Community, after all, can be messy.  Relationships are prone to failure.  They trip us up with their pits and obstacles and shaky ground.  We shove into each other’s space, stepping on toes, bruising egos, making assumptions and getting it wrong.

That’s what Cain’s story is about, really, about how his discontentment, jealousy and unforgiveness grew to disastrous levels until he exploded in rage and destroyed another person….and himself.

Over time, I realized just how much God needed to ask me the same question that he asked this first murderer in history.

Heather, where’s your brother?  Where’s your sister?

It turns out that Cain and I have far more in common than I realized…surely far more than I wanted to admit.

Jealousy….anger….comparing the ministry of someone else to my own meager-looking offerings….defensiveness….whining….broken relationships….needing to forgive others….needing to be forgiven.

That was Cain.

It’s me sometimes, too.

Maybe you’ve been there also.  Maybe you’ve been Cain.

Or, perhaps you’ve even been Abel, subject to the cruel lashing out of someone who’s been hurt or overlooked.

I don’t know who needed the reminder that day while I chatted on the radio or even who needs to know this today, but God created us for community with Him and community with others.  When that’s broken, it rips apart our testimony, it distracts us from ministry purposes, and it taints our offering with bitterness.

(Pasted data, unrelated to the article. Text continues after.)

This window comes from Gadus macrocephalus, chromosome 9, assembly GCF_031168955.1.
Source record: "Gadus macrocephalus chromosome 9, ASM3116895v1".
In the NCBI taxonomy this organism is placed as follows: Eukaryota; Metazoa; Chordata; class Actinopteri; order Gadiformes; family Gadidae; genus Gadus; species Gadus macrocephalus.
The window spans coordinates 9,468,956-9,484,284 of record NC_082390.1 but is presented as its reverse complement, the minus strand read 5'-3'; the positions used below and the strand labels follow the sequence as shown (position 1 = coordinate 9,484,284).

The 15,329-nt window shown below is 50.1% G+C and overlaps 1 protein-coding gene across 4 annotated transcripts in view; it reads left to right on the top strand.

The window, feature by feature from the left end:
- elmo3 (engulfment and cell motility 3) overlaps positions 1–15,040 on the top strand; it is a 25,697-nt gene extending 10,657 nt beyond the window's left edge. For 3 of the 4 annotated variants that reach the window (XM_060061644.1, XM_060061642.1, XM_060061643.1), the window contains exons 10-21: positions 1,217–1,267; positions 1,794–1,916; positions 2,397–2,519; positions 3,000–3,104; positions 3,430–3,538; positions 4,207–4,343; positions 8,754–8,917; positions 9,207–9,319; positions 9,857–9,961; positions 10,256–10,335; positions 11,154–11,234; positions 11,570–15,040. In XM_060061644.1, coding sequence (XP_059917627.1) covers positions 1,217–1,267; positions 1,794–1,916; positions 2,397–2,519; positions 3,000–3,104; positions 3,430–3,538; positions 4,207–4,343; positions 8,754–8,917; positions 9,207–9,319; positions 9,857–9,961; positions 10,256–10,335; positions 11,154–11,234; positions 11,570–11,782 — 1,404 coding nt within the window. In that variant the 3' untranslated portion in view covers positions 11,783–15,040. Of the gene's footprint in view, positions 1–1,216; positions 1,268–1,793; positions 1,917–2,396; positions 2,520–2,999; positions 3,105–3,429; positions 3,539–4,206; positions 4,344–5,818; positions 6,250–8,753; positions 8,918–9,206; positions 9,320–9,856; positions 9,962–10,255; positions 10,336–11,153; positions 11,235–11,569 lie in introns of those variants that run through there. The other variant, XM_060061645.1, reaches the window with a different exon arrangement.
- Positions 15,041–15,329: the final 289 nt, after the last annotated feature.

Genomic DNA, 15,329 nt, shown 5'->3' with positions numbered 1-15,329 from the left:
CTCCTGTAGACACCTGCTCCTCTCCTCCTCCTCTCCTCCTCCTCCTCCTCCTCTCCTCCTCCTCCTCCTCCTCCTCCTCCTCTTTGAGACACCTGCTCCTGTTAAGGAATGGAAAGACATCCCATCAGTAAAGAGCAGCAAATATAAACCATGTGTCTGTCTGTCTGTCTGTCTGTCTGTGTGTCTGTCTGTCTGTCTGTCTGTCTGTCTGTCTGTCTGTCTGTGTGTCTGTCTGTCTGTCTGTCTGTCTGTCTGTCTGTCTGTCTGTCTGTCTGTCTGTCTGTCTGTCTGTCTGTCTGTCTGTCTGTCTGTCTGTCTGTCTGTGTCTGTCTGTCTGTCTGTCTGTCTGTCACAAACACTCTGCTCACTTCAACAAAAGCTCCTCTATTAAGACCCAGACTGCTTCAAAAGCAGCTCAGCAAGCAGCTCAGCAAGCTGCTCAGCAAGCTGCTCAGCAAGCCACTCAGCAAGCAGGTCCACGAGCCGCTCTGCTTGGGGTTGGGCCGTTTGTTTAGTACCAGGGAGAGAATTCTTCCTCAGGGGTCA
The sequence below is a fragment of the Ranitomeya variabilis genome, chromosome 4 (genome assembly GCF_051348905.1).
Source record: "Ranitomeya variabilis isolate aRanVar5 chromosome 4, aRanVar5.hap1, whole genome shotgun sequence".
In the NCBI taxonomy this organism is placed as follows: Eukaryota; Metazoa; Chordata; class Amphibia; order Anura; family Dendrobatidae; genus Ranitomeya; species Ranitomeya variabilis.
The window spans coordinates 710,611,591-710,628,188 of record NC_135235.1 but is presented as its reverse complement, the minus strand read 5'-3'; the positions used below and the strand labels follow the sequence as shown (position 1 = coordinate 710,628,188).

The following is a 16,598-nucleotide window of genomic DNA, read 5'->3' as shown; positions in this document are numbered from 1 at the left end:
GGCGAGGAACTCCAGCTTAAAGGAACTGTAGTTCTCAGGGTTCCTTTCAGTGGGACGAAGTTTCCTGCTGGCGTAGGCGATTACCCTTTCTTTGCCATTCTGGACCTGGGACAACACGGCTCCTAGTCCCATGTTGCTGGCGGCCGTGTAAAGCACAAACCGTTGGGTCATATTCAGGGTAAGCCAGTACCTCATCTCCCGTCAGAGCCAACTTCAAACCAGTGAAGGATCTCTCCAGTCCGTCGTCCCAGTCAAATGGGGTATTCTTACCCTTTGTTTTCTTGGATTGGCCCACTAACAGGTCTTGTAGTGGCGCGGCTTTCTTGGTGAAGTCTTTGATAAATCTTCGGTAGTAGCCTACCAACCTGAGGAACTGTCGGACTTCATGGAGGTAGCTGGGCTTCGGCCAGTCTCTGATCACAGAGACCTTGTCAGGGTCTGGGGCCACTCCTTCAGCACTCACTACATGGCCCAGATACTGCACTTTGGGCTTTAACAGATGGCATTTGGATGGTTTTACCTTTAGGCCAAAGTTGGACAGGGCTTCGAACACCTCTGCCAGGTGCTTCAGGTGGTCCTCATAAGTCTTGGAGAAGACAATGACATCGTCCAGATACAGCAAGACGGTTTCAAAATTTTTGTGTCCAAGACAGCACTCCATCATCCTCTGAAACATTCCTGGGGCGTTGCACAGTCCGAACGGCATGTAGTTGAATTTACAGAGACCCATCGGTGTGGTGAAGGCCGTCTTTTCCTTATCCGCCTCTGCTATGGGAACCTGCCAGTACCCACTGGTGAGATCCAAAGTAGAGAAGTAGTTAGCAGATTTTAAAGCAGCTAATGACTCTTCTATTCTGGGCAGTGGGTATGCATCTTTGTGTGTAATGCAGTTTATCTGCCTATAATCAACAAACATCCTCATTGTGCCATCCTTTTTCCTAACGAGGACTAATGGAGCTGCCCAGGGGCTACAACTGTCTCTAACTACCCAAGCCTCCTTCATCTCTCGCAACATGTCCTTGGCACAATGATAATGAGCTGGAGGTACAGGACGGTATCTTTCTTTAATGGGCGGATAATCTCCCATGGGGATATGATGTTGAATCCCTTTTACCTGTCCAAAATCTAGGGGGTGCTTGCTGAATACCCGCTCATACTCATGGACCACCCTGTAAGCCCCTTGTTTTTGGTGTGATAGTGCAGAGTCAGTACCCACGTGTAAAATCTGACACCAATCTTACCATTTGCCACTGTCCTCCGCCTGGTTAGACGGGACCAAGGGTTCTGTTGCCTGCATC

So, God asks us this question:  Where is your brother?  Where is your sister?

And He reminds us that He loved people…messy, sinful, broken people…enough to die for them.

Enough to die for me.

Enough to die for you.

If He loved us that much, surely we should love others, too, even when it’s hard and requires repentance or forgiveness, admitting we’re wrong or trampling our own pride.

In the end, the hardest of God’s questions to write about became one of the questions that taught me the most.

To read more about the questions God asks, click here for information about Ask Me Anything, Lord: Opening Our Lives to God’s Questions.

Heather King is a wife, mom, Bible Study teacher, writer and worship leader.  Most importantly, she is a Christ follower with a desire to help others apply the Bible to everyday life with all its mess, noise, and busyness.  Her book, Ask Me Anything, Lord: Opening Our Hearts to God’s Questions, is available now!
To read more devotionals by Heather King, click here.

Copyright © 2013 Heather King

Do I Look Dead to You?

Originally posted April 11, 2012

It’s Spring Break here in the King house and we’re enjoying time together and starting each morning slow.